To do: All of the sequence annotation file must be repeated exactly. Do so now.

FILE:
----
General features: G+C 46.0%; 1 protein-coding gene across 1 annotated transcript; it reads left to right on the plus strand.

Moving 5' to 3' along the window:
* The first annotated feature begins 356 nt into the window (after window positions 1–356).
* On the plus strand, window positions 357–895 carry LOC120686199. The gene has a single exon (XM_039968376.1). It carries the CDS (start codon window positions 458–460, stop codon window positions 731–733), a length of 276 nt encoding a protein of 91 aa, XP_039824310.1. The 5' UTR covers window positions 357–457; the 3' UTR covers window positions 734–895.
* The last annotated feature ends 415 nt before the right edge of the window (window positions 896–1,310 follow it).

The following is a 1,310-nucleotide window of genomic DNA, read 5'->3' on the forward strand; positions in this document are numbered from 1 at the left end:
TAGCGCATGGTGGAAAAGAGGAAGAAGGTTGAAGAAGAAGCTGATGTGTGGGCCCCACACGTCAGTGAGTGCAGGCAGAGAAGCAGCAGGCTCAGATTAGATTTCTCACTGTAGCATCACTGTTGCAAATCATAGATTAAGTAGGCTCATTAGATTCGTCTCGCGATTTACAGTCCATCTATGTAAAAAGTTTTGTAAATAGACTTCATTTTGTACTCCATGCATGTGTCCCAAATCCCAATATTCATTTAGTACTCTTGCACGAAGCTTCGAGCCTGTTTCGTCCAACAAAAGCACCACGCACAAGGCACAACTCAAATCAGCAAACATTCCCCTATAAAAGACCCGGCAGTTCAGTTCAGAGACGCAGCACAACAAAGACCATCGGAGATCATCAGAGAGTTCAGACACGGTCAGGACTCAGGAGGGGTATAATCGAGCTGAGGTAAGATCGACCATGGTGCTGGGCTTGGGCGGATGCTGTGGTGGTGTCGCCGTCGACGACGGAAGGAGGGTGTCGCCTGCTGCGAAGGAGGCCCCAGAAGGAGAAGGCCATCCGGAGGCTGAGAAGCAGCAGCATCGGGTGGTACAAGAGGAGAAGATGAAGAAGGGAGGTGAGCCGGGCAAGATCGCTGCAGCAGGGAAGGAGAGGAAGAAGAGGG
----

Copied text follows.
General features: G+C 46.0%; 1 protein-coding gene across 1 annotated transcript; it reads left to right on the plus strand.

Moving 5' to 3' along the window:
* The first annotated feature begins 356 nt into the window (after window positions 1–356).
* On the plus strand, window positions 357–895 carry LOC120686199. The gene has a single exon (XM_039968376.1). It carries the CDS (start codon window positions 458–460, stop codon window positions 731–733), a length of 276 nt encoding a protein of 91 aa, XP_039824310.1. The 5' UTR covers window positions 357–457; the 3' UTR covers window positions 734–895.
* The last annotated feature ends 415 nt before the right edge of the window (window positions 896–1,310 follow it).

The following is a 1,310-nucleotide window of genomic DNA, read 5'->3' on the forward strand; positions in this document are numbered from 1 at the left end:
TAGCGCATGGTGGAAAAGAGGAAGAAGGTTGAAGAAGAAGCTGATGTGTGGGCCCCACACGTCAGTGAGTGCAGGCAGAGAAGCAGCAGGCTCAGATTAGATTTCTCACTGTAGCATCACTGTTGCAAATCATAGATTAAGTAGGCTCATTAGATTCGTCTCGCGATTTACAGTCCATCTATGTAAAAAGTTTTGTAAATAGACTTCATTTTGTACTCCATGCATGTGTCCCAAATCCCAATATTCATTTAGTACTCTTGCACGAAGCTTCGAGCCTGTTTCGTCCAACAAAAGCACCACGCACAAGGCACAACTCAAATCAGCAAACATTCCCCTATAAAAGACCCGGCAGTTCAGTTCAGAGACGCAGCACAACAAAGACCATCGGAGATCATCAGAGAGTTCAGACACGGTCAGGACTCAGGAGGGGTATAATCGAGCTGAGGTAAGATCGACCATGGTGCTGGGCTTGGGCGGATGCTGTGGTGGTGTCGCCGTCGACGACGGAAGGAGGGTGTCGCCTGCTGCGAAGGAGGCCCCAGAAGGAGAAGGCCATCCGGAGGCTGAGAAGCAGCAGCATCGGGTGGTACAAGAGGAGAAGATGAAGAAGGGAGGTGAGCCGGGCAAGATCGCTGCAGCAGGGAAGGAGAGGAAGAAGAGGG